The Poisonwood Bible is a 1998 bestselling novel by Barbara Kingsolver, telling the story of the Price family. Mother Orleanna, oldest sister Rachel, the twins Adah (who is a cripple and who rejects normal society) and Leah (tomboy and relatively religious), and the youngest, Ruth May, are taken by the head of the family, Nathan Price, a fierce evangelical Baptist, to be missionaries in the (Belgian) Congo. The story begins in 1959, and covers The Sixties.After settling in somewhat, they discover that their mission will be a lot harder than they expected, and that the items they smuggled to the Congo are the wrong ones. That is before the Congo Crisis starts. Nathan Price refuses to leave when the rest of the missionary organizations pull out, determined to spread the gospel. But even in the little isolated village they are in, which is relatively untouched by the revolution (or anything else), circumstances prove too difficult for the female Prices...
Affectionate Nickname: Sometimes played straight and sometimes subverted. Anatole's meaning is affectionate when he calls Leah "Beene." The Congolese also have nicknames for all the other Prices:
Rachel's nickname is a subversion of the trope: Muvula, a white termite that comes out after the rain, because her skin and hair are so pale.
Ruth May is called Bandu; this can mean either "the littlest; at the bottom" or in a more layered meaning, "the reason for everything."
Adah's nickname translates to "Crooked Walker"; not affectionate, but not necessarily meant with derision, either.
Animal Assassin: Done twice using green mambas. Neither reaches their intended targets, but the second one kills Ruth May.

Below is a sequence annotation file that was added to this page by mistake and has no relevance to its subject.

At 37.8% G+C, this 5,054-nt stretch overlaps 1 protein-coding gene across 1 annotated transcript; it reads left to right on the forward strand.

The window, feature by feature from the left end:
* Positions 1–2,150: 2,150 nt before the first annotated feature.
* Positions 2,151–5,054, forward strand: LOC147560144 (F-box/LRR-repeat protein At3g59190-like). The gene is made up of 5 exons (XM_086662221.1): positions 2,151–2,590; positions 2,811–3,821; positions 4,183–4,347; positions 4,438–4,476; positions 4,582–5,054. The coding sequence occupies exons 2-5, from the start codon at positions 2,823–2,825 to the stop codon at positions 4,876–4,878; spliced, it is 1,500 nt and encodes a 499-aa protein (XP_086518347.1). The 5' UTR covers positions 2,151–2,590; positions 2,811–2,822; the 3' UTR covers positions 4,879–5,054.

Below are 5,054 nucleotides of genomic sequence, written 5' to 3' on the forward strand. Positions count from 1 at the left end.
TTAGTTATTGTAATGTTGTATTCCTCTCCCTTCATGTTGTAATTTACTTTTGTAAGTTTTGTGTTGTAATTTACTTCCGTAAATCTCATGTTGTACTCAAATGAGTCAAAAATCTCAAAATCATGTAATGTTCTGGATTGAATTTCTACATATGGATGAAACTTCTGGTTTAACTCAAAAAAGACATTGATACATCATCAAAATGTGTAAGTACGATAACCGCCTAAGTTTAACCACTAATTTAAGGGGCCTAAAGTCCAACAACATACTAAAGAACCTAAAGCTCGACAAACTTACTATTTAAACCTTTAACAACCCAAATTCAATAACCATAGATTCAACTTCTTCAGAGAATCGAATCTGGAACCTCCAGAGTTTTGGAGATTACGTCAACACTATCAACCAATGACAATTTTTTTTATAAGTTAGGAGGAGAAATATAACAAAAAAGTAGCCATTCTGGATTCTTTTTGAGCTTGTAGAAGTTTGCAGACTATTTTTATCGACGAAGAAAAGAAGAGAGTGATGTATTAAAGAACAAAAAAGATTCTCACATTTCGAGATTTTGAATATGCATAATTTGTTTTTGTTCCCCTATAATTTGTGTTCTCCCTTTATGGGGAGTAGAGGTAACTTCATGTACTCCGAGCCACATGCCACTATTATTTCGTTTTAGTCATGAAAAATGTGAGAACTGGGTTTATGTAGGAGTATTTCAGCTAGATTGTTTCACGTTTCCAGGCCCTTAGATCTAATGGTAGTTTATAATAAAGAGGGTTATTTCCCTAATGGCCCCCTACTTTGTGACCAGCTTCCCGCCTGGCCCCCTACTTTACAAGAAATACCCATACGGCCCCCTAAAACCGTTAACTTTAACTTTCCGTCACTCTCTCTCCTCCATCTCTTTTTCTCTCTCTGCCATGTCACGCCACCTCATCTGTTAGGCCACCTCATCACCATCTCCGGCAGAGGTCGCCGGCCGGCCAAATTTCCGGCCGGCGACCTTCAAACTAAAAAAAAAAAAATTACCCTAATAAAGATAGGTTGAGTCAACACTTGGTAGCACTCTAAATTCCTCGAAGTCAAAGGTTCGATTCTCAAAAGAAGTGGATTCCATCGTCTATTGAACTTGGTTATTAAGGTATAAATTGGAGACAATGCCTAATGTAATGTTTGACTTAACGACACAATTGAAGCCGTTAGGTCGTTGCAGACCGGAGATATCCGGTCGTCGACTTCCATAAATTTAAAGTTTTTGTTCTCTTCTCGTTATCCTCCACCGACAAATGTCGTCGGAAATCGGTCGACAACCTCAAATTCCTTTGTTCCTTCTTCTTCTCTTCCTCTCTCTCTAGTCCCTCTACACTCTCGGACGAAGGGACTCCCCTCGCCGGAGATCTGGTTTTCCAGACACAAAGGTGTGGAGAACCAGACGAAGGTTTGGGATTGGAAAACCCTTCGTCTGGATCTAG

As the Good Book Says: Every section, except the last one, is named after a book of the Bible (or Apocrypha) and opens with a relevant quote from that book.
Author Avatar: Some people see Leah as this; Kingsolver has gone on record as saying that, while her family were missionaries in the Congo, she has little in common with any of the Prices.
Author Tract: Some see the book as a bit too obvious with its anti-colonial message.
Because You Can Cope: The twins always thought this was the reason that Orleanna took Adah back with her instead of Leah. Subverted when Orleanna tells Adah the real reason: after Ruth May died, Adah was the youngest, and so Orleanna needed her most.
Bilingual Bonus: Rudimentary knowledge of French can help fill in the gaps of some of the villager's speeches. And if you're lucky enough to know Lingala, that's even better.
Nathan's backstory; he was the only member of his division to survive the Bataan Death March, and it was the reason he was so steadfastly committed to spreading the gospel, even as the events of the book broke him further.
The end of Ruth May's last narration, where she says that if she were to die, she would want to turn into a green mamba, since then she wouldn't have to be worried about being bitten by one, and watch everybody from the trees. Later, Ruth May is killed by a green mamba, and the final chapter of the book, titled "The Eyes in the Trees," is narrated by Ruth May posthumously, and presumably reincarnated as a green mamba.
As pointed out by Leah later in the book, the Price daughters' hope chests foreshadow their eventual marital statuses. Rachel cranks out numerous smaller projects. This symbolizes her multiple failed marriages. Leah works steadily on one big project, which symbolizes her steady commitment to Anatole in the face of numerous troubles. Adah disdains and makes fun of the whole thing, symbolizing her decision to never marry and overall cynical view of the institution. Ruth May is considered too young and thus exempt, just as she would be exempt from marriage because of her early death.
Also, during Orleanna's very first narration (which takes place in the future) she mentions being the mother of children living and dead. You don't think much of it until Ruth May dies.
Four-Temperament Ensemble: The Price women minus Ruth May — Rachel is sanguine, Leah is choleric, Adah is melancholic and Orleanna is phlegmatic. Ruth May herself starts out sanguine but turns phlegmatic after her illness, which pushes Orleanna closer to supine.